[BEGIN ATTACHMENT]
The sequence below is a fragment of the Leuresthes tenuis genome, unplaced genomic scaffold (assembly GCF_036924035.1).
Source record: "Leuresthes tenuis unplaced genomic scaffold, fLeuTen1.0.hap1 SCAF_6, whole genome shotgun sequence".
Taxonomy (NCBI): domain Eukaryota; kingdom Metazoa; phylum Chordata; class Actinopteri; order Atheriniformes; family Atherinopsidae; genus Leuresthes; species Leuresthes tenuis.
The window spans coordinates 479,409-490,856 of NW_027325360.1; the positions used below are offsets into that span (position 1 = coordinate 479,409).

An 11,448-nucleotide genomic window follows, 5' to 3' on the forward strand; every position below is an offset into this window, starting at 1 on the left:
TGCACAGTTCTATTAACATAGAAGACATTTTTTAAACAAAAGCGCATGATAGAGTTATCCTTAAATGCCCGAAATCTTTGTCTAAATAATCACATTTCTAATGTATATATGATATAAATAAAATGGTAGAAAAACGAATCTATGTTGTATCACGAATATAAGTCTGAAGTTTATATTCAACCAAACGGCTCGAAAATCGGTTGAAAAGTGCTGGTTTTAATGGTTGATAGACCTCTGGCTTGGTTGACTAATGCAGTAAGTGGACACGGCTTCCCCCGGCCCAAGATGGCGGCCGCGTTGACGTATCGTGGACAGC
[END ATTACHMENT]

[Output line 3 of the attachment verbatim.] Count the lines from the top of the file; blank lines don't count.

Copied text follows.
Taxonomy (NCBI): domain Eukaryota; kingdom Metazoa; phylum Chordata; class Actinopteri; order Atheriniformes; family Atherinopsidae; genus Leuresthes; species Leuresthes tenuis.